August has been a pretty tough month for US Treasury bulls (and other rates markets, for that matter), with 10yr yields having spiked higher by 30bps, in very short order. Jerome Powell is due to speak at the Jackson Hole symposium on Friday, where he will deliver a talk on the economic outlook, with the rates move giving increased significance to the content of the speech.
For most of the year, Powell and his FOMC colleagues, have been very consistent in remaining hawkish on the need for further rate rises, and they have succeeded in dragging the market into line, with their “higher for longer” mantra. It’s worth remembering, that as the US regional bank crisis reached its peak approximately 6 months ago, 10yr Treasury yields were 100bps lower. The unwinding of this rally, which tightened financial conditions again, was very much what the Fed wanted to achieve; however, the recent sharp move higher may now encourage a softening of this consistently hawkish tone.
Where Treasury yields will ultimately settle continues to be an interesting debate, and the topic is attracting plenty of headlines given the recent volatility, with a renewed focus on the neutral rate or “r*”. In 2001, current FOMC member and president of the NY Fed, John Williams, wrote a paper that caused renewed interest in the r* topic. He defined it as the “the real short-term interest rate consistent with output converging to potential, where potential is the level of output consistent with stable inflation”. Previously, the nominal neutral rate was estimated to be between 2.5-3%, and indeed Powell commented as far back as July 2022 that rates had reached “a neutral level”. Base rates back then had just reached 2.5%, they are 300bps higher now. It’s probably unlikely that Powell will return to the topic on Friday, although it has been mentioned by a number of Fed officials recently, but in any case, even if r* is moved higher, current short rates are likely to look restrictive.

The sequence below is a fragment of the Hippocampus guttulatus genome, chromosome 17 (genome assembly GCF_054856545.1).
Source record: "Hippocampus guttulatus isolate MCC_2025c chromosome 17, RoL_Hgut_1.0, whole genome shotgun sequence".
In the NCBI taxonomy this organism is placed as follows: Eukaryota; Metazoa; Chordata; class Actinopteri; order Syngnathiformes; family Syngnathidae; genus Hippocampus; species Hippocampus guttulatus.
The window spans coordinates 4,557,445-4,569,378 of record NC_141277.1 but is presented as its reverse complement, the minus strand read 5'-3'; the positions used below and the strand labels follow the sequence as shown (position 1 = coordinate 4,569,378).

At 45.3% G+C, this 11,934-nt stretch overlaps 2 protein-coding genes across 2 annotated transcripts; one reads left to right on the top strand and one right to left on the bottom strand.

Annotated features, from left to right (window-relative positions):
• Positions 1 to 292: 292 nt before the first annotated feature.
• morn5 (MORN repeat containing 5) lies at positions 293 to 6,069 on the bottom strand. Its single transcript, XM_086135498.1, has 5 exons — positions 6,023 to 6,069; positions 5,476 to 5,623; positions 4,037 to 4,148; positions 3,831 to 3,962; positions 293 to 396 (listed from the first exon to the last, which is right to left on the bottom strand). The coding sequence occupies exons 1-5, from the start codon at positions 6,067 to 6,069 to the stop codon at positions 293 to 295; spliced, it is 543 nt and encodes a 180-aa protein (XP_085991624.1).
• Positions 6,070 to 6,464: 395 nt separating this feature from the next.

With 10yr Treasury yields now through their previous highs for this hiking cycle, and above any level seen since before the global financial crisis, they certainly look a lot more attractive now. Real 10 year yields are now also at 2%. As well as offering attractive yield, they also offer a fairly cheap hedge against a harder landing than currently being predicted. Bear in mind that even in the most rosy growth scenario, we are clearly late cycle with many of the recessionary buffers having been removed leaving the economy more vulnerable to an external shock, which is normally what tips an economy into recession. As mentioned, the 10yr yield was 100bps lower when the regional bank cracks were appearing, and the longer conditions remain restrictive, the greater the likelihood of more cracks appearing.
This leads us back to what Powell is likely to say at Jackson Hole. The current market-implied base rate in 12 months’ time is 4.9%, which is above the median dot plot for 2024 year end of 4.625%, suggesting the “higher for longer” message has finally been received. Given the difficult month we are currently enduring for risk markets, as well as rates, Powell may feel he can hit pause on the message for further hikes and higher for longer, potentially allowing him the rare opportunity to be more market friendly this week.